Procurement Fraud in Japan

by: Matthew Potter
December 17, 2010

Category: Business Line, Companies, Congress, Contract Additions, Contract Awards, Countries, Department of Defense, Events, Federal Budget Process, IT, Japan, logistics, Military Aviation, Services | RSS 2.0

As long as governments have been buying things there has been fraud related to this process. Sometimes it involves greedy suppliers who deliver low quality products or substitute one thing for another in an attempt to maximize their profits. Sometimes government employees take bribes to favor one contractor over another. Most major governments have laws and regulations established to prevent this or punish those who participate. Even though there are several cases a year in the U.S. and across the world of procurement crime and corruption.

In Japan they have just had a major shake-up of the Japanese Air Self-Defense Force (ASDF) as they found rigging and bribery related to office supply contracts at a major depot.

In this case it involved multiple violations of ethics and procurement rules. Officials were diverting money from other requirements including aircraft maintenance and communications and base support services to buy unneeded office equipment. As well as that misuse of funds the contracting officials were favoring companies that hired their retired colleagues. This led to bid rigging for the contracts.

As fall out from the case the ASDF Chief of Staff was replaced as were forty-nine other officers. The investigation also led to a reorganization of the ASDF procurement force. The contractors did not get off lightly either with five companies paying millions in penalties. On top of that the retired ASDF staff were forced to resign and could not work for the contractors for ten years.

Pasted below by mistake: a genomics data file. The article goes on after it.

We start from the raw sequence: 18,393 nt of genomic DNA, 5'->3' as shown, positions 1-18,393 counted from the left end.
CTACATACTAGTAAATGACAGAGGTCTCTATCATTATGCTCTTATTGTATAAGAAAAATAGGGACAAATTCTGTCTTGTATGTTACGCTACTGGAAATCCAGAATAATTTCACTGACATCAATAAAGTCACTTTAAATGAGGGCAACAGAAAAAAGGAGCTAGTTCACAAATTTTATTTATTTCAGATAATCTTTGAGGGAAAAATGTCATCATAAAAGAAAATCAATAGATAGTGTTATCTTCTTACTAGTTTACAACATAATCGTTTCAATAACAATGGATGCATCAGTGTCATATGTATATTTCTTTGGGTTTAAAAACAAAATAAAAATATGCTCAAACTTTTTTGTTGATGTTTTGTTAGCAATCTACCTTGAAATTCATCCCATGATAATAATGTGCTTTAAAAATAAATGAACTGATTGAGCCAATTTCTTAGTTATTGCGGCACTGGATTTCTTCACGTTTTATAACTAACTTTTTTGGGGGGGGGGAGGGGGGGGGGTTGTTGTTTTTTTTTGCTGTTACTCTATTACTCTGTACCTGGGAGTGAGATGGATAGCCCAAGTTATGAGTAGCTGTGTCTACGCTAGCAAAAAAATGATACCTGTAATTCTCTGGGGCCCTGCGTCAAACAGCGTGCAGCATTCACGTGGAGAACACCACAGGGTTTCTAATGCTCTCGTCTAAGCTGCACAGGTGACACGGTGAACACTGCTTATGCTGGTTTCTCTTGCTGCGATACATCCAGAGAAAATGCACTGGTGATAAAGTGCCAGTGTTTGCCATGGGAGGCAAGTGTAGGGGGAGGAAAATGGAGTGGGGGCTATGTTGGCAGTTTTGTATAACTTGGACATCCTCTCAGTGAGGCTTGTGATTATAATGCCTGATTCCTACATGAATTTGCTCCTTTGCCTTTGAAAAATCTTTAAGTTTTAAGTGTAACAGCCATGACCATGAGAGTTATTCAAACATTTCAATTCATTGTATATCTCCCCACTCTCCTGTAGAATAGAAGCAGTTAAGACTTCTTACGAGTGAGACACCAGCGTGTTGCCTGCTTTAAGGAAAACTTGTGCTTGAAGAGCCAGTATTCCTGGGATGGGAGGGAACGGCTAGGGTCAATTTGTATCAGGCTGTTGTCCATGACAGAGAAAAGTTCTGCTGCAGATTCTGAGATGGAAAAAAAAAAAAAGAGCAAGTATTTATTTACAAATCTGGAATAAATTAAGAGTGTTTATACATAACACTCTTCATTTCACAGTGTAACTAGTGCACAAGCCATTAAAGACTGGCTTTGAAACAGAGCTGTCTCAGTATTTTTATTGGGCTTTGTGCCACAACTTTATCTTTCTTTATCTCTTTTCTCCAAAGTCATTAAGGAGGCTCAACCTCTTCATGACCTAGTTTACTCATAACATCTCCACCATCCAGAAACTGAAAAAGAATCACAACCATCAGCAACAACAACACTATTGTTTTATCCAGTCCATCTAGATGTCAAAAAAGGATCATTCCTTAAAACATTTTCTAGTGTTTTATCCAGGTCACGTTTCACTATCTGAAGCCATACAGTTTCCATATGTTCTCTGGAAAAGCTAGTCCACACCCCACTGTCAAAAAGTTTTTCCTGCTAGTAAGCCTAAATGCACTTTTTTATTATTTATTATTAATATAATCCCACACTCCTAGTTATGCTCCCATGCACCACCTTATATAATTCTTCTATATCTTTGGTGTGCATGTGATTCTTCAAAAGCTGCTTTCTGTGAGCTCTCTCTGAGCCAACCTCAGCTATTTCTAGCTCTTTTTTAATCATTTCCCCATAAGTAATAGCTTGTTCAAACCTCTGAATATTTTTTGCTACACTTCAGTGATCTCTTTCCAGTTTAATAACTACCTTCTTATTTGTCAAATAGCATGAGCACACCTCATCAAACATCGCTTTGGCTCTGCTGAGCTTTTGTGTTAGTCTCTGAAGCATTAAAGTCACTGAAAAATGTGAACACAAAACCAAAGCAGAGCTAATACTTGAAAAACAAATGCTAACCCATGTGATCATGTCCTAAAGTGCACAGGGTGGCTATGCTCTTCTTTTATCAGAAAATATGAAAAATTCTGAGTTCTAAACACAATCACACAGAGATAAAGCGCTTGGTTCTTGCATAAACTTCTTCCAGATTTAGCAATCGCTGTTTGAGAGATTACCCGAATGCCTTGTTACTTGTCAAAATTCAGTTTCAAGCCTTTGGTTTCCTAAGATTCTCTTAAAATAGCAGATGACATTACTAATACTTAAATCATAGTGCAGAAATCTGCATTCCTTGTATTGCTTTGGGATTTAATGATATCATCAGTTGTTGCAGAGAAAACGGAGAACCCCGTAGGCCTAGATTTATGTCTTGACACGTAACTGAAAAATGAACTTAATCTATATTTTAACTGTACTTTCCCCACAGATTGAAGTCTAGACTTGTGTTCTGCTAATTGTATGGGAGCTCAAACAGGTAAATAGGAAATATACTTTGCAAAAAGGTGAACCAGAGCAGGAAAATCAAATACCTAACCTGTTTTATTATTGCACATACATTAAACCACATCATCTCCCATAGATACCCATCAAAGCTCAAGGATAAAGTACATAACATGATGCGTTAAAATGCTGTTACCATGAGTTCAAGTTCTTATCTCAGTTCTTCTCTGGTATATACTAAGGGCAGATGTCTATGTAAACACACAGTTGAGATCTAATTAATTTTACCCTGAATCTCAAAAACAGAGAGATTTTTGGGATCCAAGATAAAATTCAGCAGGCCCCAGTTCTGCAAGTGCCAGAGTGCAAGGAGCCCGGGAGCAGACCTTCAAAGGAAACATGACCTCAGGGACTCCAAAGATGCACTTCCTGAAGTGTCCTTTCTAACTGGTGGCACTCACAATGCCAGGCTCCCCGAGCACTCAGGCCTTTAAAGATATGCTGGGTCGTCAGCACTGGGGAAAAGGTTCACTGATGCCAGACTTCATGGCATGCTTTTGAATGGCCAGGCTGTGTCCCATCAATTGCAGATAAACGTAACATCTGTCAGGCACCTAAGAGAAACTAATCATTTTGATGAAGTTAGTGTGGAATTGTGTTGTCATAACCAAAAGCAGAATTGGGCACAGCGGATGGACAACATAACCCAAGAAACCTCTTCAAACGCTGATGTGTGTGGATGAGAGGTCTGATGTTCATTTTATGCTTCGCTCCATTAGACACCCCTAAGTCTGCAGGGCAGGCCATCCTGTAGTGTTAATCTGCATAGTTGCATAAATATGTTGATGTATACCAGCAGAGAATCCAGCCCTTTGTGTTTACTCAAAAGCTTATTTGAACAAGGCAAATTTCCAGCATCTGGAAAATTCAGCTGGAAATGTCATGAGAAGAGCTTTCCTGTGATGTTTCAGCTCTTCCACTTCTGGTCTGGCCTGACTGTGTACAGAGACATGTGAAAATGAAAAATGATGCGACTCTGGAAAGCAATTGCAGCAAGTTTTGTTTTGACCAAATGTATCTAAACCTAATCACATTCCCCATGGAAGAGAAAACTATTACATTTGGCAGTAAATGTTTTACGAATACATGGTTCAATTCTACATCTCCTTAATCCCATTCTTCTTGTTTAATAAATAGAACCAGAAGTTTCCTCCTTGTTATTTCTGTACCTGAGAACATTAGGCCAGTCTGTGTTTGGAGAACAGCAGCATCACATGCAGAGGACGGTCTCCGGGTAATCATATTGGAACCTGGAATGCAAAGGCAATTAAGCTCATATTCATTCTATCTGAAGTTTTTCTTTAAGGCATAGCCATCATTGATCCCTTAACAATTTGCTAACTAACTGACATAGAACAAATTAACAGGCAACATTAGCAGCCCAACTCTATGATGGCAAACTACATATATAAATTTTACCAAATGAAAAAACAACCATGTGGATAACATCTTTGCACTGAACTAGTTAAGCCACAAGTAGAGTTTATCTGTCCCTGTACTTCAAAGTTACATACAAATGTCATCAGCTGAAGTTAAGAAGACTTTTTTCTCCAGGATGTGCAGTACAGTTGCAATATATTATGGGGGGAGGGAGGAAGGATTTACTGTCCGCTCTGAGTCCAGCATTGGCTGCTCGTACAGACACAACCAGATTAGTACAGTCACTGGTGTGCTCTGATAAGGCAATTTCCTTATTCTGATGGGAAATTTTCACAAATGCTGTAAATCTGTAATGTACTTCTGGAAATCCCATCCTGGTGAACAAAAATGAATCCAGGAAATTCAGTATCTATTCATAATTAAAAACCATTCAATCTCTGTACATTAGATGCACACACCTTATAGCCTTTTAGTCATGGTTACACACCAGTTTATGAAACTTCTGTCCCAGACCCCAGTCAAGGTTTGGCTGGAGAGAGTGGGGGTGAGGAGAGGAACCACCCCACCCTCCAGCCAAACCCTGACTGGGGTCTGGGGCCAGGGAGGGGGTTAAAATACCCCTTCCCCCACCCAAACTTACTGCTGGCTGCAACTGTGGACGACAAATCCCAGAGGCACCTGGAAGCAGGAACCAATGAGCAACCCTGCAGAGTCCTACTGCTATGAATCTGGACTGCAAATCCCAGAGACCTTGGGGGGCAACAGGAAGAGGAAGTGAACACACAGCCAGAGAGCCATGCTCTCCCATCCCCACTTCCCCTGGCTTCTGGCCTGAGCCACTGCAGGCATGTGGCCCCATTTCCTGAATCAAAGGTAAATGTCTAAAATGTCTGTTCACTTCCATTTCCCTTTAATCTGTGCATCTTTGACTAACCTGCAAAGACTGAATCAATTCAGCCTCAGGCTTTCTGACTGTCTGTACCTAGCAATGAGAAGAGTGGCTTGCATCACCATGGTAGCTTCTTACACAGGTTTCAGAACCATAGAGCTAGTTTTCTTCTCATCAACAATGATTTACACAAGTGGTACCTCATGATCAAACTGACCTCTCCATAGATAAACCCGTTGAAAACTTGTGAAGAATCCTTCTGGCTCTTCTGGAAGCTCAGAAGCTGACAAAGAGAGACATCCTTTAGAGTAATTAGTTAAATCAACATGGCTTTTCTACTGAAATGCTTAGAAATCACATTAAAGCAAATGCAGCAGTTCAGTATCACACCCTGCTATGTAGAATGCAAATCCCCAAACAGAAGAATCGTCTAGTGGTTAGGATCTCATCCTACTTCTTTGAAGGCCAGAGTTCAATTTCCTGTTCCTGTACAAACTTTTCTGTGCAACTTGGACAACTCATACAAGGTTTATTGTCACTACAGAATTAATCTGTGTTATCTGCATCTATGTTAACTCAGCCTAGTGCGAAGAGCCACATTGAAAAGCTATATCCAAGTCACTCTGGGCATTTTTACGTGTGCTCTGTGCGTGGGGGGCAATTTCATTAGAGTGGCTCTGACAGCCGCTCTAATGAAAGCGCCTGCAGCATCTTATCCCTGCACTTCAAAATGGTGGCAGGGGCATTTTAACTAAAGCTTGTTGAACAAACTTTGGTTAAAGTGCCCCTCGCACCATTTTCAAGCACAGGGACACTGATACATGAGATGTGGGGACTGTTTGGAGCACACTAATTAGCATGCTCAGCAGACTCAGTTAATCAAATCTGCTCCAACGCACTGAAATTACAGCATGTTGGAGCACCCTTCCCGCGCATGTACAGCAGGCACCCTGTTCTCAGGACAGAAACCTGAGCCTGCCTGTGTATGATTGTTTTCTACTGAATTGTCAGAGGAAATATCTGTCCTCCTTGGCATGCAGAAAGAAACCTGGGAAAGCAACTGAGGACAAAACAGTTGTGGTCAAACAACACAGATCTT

Because governments spend so much money especially on defense item fraud is tempting to both sides. The most egregious case in modern U.S. history was the twenty-one year old Miami Beach arms dealer who received a $300 million contract from the Pentagon to supply ammunition to the Afghanistan military. Because they used Russian weapons there was no U.S. domestic manufacturer. The company tried to use old Chinese made ammo from Albania. This violated several different laws and no real work was done on the contract and it was suspended.

These cases will continue as long as defense spending and contracting does. Human are human and many are tempted to try and make money themselves off of the deals.

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